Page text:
I believe it takes a certain kind of person with a certain kind of passion to be an archaeologist. Just the sheer amount of red tape one must cut through to be able to wield a mere shovel anywhere there’s a government is enough to make most people say “Forget this. I’ll just sate my appetite for archaeology and adventure by watching Indiana Jones movies in my cubicle. (I’ll definitely skip that last one, though.)”

Aside from being cool, archaeology is one of the most important fields for the understanding of ourselves, in the past, the present and the future. Even more than passion, archaeology requires patience from start to finish.

Nowhere do these requirements become more important, however, than when the place you want to dig in is a place ravaged by war and chaos, where the red tape you must cut through is one of impossibility that only time and a changing world can eliminate, and where an entire world of humanity’s beginnings lies under your feet in every direction.

Jane Moon, an archaeologist, and, I’m proud to say, All Mesopotamia fan, pointed me toward this enriching video that introduces the first international dig team to work in southern Iraq in more than 20 years.

As the last American troops were exiting Iraq late last year, international scholars were entering. Professor Elizabeth Stone of Stony Brook University in New York is one such scholar and is leading a team bent on finding a window into the everyday lives of ancient Mesopotamians near where the Great Ziggurrat of Ur stands.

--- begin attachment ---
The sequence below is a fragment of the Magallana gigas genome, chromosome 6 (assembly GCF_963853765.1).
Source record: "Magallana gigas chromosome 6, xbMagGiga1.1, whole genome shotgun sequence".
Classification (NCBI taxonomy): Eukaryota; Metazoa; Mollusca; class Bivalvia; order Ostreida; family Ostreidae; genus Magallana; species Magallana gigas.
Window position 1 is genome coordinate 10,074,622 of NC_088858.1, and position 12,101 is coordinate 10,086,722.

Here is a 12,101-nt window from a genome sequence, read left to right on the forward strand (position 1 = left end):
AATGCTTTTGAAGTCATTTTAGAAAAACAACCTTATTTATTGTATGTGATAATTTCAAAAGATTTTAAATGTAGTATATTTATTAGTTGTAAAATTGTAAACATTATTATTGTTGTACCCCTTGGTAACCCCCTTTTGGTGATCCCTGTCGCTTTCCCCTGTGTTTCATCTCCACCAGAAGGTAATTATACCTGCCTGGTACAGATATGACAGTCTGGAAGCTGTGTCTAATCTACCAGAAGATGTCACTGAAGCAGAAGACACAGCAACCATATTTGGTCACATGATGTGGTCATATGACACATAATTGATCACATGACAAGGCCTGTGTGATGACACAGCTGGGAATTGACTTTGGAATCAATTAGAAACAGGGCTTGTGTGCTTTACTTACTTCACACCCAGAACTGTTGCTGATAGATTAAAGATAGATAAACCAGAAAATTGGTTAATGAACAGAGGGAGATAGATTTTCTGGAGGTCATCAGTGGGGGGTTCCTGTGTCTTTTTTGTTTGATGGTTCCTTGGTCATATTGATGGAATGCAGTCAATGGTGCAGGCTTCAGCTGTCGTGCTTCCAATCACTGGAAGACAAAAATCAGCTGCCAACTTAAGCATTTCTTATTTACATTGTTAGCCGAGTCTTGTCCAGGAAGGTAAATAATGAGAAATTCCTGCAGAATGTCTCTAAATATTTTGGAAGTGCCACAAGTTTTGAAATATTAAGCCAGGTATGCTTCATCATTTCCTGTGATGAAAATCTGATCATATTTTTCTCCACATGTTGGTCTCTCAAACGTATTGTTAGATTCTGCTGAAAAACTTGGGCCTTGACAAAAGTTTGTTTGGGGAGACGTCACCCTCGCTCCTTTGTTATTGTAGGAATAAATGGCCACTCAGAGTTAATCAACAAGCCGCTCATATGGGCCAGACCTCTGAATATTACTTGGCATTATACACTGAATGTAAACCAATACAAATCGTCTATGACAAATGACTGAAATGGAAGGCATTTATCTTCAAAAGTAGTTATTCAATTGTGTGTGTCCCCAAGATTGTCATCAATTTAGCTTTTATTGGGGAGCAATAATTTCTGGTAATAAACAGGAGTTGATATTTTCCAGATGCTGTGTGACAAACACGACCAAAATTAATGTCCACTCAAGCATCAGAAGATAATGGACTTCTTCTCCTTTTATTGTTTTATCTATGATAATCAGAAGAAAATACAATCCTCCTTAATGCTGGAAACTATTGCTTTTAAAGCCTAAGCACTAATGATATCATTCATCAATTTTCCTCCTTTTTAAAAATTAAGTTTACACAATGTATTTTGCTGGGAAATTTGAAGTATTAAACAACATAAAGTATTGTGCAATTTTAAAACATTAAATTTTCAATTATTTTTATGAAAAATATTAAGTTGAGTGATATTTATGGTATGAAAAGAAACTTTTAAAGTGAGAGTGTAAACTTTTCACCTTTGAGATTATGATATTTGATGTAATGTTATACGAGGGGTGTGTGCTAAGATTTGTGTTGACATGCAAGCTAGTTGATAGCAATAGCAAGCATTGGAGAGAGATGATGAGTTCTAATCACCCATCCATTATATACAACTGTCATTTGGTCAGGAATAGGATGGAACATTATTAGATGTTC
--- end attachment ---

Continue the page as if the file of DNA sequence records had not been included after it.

Stone’s team comprises of archaeology students, including an Iraqi PhD student studying under Stone in the United States, and locals, all who are learning new techniques and using the latest technology in excavation. The team sleeps, eats and works just a few yards from the commanding structure of the Ziggurat, racing against time to find artifacts and cataloging them before the season is over. You can hear the passion in all their voices, and see it in their eyes as they talk about this opportunity they’ve been afforded as archaeologists.

More than documenting how the team does what it does, however, I felt the video shows how an interest in the past, combined with involving those whose past it is being explored, can build a brighter and more united future for a country searching for its identity in a sea of different religions and ethnicities, all sharing a pride in the rich past of their land.